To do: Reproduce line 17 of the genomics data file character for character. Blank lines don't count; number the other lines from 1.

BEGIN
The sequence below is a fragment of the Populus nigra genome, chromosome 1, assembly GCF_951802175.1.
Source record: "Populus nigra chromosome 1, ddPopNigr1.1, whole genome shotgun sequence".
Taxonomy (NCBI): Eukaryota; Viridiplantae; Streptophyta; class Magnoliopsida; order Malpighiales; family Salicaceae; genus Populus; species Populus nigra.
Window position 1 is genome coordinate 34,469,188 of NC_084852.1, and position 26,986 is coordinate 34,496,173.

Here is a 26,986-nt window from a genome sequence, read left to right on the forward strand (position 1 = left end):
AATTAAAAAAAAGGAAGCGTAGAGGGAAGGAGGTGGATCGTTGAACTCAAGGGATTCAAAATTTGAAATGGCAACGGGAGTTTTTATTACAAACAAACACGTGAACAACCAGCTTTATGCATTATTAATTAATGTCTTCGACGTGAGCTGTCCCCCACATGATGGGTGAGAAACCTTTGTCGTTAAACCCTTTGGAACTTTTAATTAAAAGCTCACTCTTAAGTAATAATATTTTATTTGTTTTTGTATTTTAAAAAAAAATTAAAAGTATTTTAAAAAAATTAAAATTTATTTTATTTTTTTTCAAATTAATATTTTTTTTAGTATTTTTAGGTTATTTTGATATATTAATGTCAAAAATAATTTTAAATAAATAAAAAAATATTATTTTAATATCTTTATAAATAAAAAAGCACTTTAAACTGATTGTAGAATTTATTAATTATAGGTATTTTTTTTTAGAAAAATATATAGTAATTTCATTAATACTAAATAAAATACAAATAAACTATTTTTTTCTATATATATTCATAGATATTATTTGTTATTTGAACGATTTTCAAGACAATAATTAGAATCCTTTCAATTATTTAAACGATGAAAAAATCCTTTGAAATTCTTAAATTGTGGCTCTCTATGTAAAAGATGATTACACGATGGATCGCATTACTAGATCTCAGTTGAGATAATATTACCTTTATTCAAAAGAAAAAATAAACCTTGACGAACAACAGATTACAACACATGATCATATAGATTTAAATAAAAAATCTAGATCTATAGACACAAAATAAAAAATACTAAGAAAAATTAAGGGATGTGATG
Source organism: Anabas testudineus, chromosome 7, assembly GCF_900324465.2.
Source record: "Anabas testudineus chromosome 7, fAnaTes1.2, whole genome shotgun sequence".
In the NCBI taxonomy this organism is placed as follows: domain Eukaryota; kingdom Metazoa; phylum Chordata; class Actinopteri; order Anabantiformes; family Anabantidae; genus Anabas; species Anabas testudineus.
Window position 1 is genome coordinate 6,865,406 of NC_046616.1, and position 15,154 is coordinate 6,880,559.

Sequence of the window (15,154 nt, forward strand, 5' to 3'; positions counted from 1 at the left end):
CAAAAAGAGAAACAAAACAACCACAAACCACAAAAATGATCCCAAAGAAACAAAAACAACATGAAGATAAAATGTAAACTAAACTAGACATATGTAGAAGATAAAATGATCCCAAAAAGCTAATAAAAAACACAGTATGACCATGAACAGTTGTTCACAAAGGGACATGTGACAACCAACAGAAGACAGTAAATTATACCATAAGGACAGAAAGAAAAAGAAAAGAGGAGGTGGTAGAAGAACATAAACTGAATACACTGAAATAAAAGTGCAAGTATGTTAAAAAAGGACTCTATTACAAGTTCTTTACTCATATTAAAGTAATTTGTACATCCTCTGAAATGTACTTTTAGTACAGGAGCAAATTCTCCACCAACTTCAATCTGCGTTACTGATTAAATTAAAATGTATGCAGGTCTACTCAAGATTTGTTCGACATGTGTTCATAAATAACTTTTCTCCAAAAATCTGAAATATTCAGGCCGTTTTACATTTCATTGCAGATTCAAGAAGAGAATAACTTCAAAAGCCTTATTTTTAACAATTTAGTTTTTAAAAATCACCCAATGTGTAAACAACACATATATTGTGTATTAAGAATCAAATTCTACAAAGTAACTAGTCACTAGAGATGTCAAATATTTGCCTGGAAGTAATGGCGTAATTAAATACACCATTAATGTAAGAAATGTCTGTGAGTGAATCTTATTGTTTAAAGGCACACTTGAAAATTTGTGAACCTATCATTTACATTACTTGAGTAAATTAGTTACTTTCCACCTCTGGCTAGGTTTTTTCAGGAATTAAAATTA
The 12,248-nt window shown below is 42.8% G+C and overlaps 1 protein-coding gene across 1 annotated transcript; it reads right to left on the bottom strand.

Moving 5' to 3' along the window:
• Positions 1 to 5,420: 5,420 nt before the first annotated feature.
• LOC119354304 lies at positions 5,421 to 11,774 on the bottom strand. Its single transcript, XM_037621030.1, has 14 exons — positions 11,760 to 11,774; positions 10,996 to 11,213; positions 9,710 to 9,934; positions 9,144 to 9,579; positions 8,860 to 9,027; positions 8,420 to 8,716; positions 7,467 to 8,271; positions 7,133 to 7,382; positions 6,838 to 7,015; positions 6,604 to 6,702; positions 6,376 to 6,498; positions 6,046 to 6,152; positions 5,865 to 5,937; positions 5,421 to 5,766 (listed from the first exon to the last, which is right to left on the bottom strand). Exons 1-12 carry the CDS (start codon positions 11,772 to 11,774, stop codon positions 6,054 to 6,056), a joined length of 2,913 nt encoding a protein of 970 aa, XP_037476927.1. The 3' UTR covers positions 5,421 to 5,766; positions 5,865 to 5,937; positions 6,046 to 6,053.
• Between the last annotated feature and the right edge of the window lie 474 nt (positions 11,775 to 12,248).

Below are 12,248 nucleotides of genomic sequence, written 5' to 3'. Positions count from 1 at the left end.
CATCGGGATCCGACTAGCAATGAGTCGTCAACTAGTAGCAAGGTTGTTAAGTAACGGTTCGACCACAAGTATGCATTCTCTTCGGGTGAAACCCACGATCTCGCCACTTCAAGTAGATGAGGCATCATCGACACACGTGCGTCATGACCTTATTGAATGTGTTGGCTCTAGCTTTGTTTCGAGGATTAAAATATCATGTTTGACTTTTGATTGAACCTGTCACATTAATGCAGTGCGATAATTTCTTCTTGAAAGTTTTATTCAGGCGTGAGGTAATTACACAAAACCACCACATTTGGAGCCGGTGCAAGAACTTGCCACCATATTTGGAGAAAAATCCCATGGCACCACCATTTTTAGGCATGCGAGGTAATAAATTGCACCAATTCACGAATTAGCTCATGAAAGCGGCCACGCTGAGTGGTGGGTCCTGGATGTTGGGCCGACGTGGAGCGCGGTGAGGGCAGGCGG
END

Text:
• Between the last annotated feature and the right edge of the window lie 474 nt (positions 11,775 to 12,248).